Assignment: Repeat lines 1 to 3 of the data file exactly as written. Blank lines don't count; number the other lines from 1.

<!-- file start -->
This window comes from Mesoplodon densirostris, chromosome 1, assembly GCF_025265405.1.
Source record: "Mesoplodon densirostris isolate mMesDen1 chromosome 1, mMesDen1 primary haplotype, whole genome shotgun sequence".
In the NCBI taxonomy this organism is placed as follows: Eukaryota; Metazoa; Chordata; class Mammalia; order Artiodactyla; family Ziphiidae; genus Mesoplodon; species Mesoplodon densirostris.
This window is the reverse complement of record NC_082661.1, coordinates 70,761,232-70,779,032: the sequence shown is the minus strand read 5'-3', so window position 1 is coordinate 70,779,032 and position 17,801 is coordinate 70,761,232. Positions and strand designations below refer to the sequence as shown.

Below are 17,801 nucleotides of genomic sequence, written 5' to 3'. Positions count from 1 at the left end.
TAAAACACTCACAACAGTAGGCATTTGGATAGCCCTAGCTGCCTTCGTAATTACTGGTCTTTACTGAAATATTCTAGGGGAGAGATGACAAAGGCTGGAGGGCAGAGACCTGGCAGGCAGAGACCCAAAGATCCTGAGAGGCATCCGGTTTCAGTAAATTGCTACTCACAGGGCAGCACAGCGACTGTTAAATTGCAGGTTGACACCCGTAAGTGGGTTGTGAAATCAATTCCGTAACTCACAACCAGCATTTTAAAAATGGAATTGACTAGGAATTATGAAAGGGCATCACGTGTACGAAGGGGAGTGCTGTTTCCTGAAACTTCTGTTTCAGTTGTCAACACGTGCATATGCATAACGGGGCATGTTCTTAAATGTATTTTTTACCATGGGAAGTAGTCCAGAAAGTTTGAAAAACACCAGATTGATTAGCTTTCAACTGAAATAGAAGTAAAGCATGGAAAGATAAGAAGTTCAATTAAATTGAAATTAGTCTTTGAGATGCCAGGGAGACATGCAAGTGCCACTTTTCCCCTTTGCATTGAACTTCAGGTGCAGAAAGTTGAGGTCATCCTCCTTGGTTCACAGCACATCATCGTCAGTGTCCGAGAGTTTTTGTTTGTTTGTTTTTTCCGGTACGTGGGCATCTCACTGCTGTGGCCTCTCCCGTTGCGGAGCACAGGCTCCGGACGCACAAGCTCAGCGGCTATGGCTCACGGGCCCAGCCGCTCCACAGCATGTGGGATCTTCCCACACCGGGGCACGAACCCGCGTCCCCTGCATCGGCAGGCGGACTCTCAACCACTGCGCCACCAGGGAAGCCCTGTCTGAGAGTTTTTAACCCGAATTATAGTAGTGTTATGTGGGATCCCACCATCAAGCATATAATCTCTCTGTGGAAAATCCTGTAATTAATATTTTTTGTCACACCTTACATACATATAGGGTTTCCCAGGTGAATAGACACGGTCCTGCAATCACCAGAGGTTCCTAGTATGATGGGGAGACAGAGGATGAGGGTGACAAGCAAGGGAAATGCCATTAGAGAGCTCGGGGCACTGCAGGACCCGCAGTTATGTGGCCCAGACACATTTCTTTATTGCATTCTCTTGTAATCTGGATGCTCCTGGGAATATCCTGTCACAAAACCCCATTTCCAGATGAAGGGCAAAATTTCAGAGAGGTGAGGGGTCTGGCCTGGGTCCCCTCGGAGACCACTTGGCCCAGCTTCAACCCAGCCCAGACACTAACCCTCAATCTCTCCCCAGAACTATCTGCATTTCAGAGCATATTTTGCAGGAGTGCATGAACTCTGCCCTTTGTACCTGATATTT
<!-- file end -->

This window comes from Mesoplodon densirostris, chromosome 1, assembly GCF_025265405.1.
Source record: "Mesoplodon densirostris isolate mMesDen1 chromosome 1, mMesDen1 primary haplotype, whole genome shotgun sequence".
In the NCBI taxonomy this organism is placed as follows: Eukaryota; Metazoa; Chordata; class Mammalia; order Artiodactyla; family Ziphiidae; genus Mesoplodon; species Mesoplodon densirostris.